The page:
— A TurboTax-like solar permitting solution that streamlines a notoriously cumbersome process.

— Small unmanned aerial vehicles — aka drones — to inspect large solar fields, reducing the cost and emissions associated with ground transportation around solar fields (we’re just guessing that a zero emission model will win this one).

— A self-learning electric vehicle charging station that can, among other things, adjust the timing of a charge depending on solar panel output, weather, and user habits among other factors.

For the Business Innovation step, all you need to do is provide the Energy Department with a brief video pitch telling how you would develop a product or service to solve the one of these problems.

The submission phase is still open but it ends just before midnight on Friday, August 14 (here’s a complete timeline, and you can visit the program at catalyst.energy.gov for instructions).

As for which idea you want to solve, that’s a toughie. There are about 212 ideas on the Catalyst list, and all of them are very intriguing. One that especially caught my eye was a solution for the “Rebound Effect,” in which owners of rooftop solar panels tend to use more electricity after going solar.

Got a solution for that?

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Image (screenshot) via energy.gov.


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About the Author

specializes in military and corporate sustainability, advanced technology, emerging materials, biofuels, and water and wastewater issues. Tina’s articles are reposted frequently on Reuters, Scientific American, and many other sites. Views expressed are her own. Follow her on Twitter @TinaMCasey and Google+.



  • This is applicable:

    “FACT SHEET: Administration Announces New Initiative to Increase Solar Access for All Americans”

    https://www.whitehouse.gov/the-press-office/2015/07/07/fact-sheet-administration-announces-new-initiative-increase-solar-access

    What’s interesting is the number of two and three-flats apartment buildings getting rooftop solar in and around my community. This is the old suburbs west of Chicago. HUD is not building big old project appartments anymore. They’ve as a matter of fact tour down many of the projects in Chicago, i.e. “Good Times.” Instead HUD is giving what are called Section 8 vouchers to use a rent payment for buildings owned by landlords.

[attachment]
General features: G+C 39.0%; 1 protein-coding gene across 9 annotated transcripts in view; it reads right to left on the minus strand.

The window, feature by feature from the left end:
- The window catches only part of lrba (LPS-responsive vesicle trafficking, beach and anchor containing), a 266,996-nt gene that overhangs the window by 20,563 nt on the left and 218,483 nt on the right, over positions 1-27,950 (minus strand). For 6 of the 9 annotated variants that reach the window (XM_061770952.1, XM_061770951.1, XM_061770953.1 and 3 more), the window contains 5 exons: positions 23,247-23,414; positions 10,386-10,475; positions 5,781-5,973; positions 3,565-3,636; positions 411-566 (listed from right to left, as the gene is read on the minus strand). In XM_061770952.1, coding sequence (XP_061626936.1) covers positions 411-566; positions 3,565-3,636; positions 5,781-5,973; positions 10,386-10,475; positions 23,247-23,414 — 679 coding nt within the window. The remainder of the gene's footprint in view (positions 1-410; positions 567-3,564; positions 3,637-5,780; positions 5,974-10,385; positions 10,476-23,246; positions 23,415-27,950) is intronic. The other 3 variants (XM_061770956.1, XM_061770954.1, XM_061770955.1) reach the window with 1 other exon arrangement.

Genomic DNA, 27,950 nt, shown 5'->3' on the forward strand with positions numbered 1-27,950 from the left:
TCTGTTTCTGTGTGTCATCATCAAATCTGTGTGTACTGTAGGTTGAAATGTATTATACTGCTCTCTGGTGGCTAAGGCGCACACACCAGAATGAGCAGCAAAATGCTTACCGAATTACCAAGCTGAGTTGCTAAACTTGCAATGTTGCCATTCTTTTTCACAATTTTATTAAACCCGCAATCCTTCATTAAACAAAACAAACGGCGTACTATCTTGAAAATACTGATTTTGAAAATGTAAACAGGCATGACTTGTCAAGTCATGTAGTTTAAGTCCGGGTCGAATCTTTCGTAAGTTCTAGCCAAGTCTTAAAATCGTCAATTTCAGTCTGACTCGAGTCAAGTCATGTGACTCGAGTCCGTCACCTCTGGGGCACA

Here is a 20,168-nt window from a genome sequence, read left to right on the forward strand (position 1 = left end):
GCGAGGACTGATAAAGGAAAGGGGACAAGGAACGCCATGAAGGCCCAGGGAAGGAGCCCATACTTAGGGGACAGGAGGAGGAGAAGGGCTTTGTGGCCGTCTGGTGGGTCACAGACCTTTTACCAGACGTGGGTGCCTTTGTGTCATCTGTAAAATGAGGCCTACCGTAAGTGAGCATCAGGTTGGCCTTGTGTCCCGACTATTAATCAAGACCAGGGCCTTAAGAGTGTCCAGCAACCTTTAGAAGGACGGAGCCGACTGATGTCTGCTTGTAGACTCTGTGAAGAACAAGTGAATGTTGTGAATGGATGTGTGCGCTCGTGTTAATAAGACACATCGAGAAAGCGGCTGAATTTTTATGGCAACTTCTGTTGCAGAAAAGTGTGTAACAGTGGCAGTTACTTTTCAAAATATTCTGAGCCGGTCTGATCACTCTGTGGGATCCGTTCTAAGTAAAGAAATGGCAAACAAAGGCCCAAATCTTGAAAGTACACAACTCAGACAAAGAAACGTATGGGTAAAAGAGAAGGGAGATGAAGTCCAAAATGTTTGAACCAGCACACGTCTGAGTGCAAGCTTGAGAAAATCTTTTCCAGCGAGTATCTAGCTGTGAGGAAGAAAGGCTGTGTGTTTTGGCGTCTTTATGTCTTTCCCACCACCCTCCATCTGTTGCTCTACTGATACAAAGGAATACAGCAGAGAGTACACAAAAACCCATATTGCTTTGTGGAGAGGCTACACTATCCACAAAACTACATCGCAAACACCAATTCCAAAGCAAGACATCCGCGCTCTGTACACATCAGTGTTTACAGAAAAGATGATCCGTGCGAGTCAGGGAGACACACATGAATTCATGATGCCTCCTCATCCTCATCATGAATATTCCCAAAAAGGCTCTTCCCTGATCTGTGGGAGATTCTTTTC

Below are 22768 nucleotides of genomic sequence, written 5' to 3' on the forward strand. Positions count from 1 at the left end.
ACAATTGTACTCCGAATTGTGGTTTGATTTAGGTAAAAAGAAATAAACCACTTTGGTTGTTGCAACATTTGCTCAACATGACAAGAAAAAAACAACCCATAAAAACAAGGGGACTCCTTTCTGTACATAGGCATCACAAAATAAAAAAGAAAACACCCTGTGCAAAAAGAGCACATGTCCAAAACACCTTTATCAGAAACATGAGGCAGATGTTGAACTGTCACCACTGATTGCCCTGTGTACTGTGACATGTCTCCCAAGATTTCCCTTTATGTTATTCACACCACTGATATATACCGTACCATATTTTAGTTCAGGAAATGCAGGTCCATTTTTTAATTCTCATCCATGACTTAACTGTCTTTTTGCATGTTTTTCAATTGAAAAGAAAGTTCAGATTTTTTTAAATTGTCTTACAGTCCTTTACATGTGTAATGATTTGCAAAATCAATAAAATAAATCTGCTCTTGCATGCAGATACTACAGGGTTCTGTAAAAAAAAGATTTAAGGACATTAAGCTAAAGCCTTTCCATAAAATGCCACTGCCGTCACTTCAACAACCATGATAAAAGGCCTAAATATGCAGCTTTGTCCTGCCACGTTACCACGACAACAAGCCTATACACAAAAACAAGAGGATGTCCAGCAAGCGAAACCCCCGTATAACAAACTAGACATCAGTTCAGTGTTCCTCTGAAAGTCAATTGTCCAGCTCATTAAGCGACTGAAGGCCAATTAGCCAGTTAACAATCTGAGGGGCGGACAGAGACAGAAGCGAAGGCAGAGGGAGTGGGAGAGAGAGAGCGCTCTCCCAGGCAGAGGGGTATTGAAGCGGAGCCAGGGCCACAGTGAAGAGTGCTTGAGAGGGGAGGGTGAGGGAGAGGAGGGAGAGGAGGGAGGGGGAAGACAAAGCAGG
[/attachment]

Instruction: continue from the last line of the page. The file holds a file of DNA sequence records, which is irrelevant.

It’s not like poor folks are really going to benefit from PV solar as much as landlords and installers. I just noticed a dilapidated old two-flat got fixed up and rooftop PV panels installed. This is just one of several lately. I do neighboor power walks/voluntary progress inspections. Kind of cool that at least something positive is going on with slumlording in Chicagoland. This doesn’t have too much to do with helping out the poor. It has more to do with Chicago pushing out the poor so connected developers can build yuppie condos and apartments to gentrify “challenged” neighborhoods and charge going rates between $1,500 and $3,500 per unit.

    I’m all for this DoE competition. As long as the million bucks doesn’t go to some republican who uses the million bucks to repeal Davis-Bacon prevailing wage. Allowing government contractors to set aside more tax dollars for upper management and stockholders.

  • JamesWimberley

    The rebound effect is not a problem. Solar energy is unlimited for all practical purposes. If you are 100% renewable, you can stop worrying about economizing it. The millennium of abundance beckons. Disconcerting I know.

    • Bob_Wallace

      Correct. I’d suggest one word change.

      “(Once) you are 100% renewable, you can stop worrying about economizing it.